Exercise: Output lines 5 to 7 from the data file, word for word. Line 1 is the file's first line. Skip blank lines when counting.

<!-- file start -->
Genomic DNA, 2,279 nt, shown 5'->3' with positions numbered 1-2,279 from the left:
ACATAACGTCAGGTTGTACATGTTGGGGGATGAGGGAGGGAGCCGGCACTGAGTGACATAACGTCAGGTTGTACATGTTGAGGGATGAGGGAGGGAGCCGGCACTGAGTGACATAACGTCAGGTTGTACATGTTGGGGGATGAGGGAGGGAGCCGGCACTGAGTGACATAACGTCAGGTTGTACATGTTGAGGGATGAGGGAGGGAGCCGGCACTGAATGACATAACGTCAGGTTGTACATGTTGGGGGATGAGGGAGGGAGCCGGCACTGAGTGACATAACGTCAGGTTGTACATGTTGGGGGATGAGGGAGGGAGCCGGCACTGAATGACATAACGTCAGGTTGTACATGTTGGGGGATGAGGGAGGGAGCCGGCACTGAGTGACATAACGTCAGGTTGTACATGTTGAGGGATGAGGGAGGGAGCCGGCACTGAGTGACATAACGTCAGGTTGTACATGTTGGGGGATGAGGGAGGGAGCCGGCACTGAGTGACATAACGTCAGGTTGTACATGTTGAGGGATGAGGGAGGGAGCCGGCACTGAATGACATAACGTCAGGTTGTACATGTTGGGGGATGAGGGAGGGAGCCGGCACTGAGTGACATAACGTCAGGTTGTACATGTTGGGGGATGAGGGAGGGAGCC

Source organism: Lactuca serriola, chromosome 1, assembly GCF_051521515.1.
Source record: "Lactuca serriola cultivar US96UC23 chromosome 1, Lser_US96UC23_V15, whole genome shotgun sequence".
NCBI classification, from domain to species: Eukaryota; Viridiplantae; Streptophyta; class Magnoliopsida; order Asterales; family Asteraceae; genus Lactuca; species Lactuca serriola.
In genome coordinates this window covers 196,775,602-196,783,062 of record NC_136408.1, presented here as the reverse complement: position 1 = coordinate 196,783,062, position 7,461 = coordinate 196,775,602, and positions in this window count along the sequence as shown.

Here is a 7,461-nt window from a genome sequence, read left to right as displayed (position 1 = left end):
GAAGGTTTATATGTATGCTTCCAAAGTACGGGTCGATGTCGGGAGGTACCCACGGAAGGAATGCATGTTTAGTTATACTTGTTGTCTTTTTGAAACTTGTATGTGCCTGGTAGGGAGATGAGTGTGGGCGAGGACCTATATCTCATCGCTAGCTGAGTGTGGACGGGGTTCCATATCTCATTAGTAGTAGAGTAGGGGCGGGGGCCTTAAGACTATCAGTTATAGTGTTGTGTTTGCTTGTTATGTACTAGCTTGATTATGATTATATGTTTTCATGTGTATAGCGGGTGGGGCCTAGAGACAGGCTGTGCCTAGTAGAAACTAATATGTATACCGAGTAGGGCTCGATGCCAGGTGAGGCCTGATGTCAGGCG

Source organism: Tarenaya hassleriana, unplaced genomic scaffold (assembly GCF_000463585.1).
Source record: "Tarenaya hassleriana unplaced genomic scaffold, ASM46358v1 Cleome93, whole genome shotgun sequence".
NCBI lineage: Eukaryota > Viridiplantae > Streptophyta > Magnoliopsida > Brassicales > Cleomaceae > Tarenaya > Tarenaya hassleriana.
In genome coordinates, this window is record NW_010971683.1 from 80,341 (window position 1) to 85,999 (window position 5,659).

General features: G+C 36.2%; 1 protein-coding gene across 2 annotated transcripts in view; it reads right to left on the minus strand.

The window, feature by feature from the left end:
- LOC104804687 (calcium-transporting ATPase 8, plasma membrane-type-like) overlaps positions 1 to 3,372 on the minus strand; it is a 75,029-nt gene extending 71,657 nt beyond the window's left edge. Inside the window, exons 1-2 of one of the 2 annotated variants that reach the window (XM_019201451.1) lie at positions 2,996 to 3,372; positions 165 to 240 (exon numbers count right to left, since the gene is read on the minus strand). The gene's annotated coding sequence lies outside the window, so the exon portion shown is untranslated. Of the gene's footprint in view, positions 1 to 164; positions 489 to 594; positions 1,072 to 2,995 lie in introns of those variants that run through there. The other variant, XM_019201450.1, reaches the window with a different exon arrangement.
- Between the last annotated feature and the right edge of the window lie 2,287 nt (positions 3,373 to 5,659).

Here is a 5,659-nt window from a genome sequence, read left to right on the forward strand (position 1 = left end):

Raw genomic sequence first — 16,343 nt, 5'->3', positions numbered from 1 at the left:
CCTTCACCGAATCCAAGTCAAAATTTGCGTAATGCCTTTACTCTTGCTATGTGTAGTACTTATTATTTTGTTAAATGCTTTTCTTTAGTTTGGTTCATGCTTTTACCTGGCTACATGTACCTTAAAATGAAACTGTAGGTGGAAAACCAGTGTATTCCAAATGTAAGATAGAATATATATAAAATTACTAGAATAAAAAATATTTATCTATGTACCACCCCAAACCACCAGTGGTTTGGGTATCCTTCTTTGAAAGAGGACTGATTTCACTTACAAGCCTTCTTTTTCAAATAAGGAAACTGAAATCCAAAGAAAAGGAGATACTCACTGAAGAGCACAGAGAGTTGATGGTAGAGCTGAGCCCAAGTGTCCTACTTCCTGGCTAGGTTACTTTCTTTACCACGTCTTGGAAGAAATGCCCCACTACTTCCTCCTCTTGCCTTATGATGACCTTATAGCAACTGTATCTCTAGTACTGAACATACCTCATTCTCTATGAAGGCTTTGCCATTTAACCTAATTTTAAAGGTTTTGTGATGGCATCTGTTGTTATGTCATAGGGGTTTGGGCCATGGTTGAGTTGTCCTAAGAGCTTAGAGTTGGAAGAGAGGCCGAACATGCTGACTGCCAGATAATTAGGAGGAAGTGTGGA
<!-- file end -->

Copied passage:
NCBI classification, from domain to species: Eukaryota; Viridiplantae; Streptophyta; class Magnoliopsida; order Asterales; family Asteraceae; genus Lactuca; species Lactuca serriola.
In genome coordinates this window covers 196,775,602-196,783,062 of record NC_136408.1, presented here as the reverse complement: position 1 = coordinate 196,783,062, position 7,461 = coordinate 196,775,602, and positions in this window count along the sequence as shown.

Here is a 7,461-nt window from a genome sequence, read left to right as displayed (position 1 = left end):